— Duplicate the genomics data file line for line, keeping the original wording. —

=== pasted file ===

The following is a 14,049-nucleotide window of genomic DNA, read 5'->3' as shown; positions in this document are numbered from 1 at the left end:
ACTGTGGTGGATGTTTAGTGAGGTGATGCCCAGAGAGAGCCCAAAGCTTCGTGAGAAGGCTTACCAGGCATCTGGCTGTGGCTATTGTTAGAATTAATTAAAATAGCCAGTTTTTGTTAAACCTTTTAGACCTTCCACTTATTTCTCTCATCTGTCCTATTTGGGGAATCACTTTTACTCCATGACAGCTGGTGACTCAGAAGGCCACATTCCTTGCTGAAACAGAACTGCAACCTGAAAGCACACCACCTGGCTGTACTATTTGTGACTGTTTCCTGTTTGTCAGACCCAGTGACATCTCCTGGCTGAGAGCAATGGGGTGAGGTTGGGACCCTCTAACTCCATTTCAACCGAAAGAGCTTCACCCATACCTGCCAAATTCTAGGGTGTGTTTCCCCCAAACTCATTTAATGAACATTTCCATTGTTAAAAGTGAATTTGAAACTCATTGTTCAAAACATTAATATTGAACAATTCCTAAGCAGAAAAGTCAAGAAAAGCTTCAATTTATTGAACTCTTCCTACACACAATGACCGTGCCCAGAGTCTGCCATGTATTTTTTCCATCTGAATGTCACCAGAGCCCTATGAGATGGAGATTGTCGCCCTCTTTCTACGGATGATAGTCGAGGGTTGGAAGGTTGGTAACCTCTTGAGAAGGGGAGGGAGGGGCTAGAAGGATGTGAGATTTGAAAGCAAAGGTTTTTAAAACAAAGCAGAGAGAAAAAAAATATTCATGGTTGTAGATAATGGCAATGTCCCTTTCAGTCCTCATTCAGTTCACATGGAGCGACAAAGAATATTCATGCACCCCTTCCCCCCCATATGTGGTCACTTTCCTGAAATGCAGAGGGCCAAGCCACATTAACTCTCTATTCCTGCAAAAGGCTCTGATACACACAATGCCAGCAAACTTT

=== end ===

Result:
The following is a 14,049-nucleotide window of genomic DNA, read 5'->3' as shown; positions in this document are numbered from 1 at the left end:
ACTGTGGTGGATGTTTAGTGAGGTGATGCCCAGAGAGAGCCCAAAGCTTCGTGAGAAGGCTTACCAGGCATCTGGCTGTGGCTATTGTTAGAATTAATTAAAATAGCCAGTTTTTGTTAAACCTTTTAGACCTTCCACTTATTTCTCTCATCTGTCCTATTTGGGGAATCACTTTTACTCCATGACAGCTGGTGACTCAGAAGGCCACATTCCTTGCTGAAACAGAACTGCAACCTGAAAGCACACCACCTGGCTGTACTATTTGTGACTGTTTCCTGTTTGTCAGACCCAGTGACATCTCCTGGCTGAGAGCAATGGGGTGAGGTTGGGACCCTCTAACTCCATTTCAACCGAAAGAGCTTCACCCATACCTGCCAAATTCTAGGGTGTGTTTCCCCCAAACTCATTTAATGAACATTTCCATTGTTAAAAGTGAATTTGAAACTCATTGTTCAAAACATTAATATTGAACAATTCCTAAGCAGAAAAGTCAAGAAAAGCTTCAATTTATTGAACTCTTCCTACACACAATGACCGTGCCCAGAGTCTGCCATGTATTTTTTCCATCTGAATGTCACCAGAGCCCTATGAGATGGAGATTGTCGCCCTCTTTCTACGGATGATAGTCGAGGGTTGGAAGGTTGGTAACCTCTTGAGAAGGGGAGGGAGGGGCTAGAAGGATGTGAGATTTGAAAGCAAAGGTTTTTAAAACAAAGCAGAGAGAAAAAAAATATTCATGGTTGTAGATAATGGCAATGTCCCTTTCAGTCCTCATTCAGTTCACATGGAGCGACAAAGAATATTCATGCACCCCTTCCCCCCCATATGTGGTCACTTTCCTGAAATGCAGAGGGCCAAGCCACATTAACTCTCTATTCCTGCAAAAGGCTCTGATACACACAATGCCAGCAAACTTT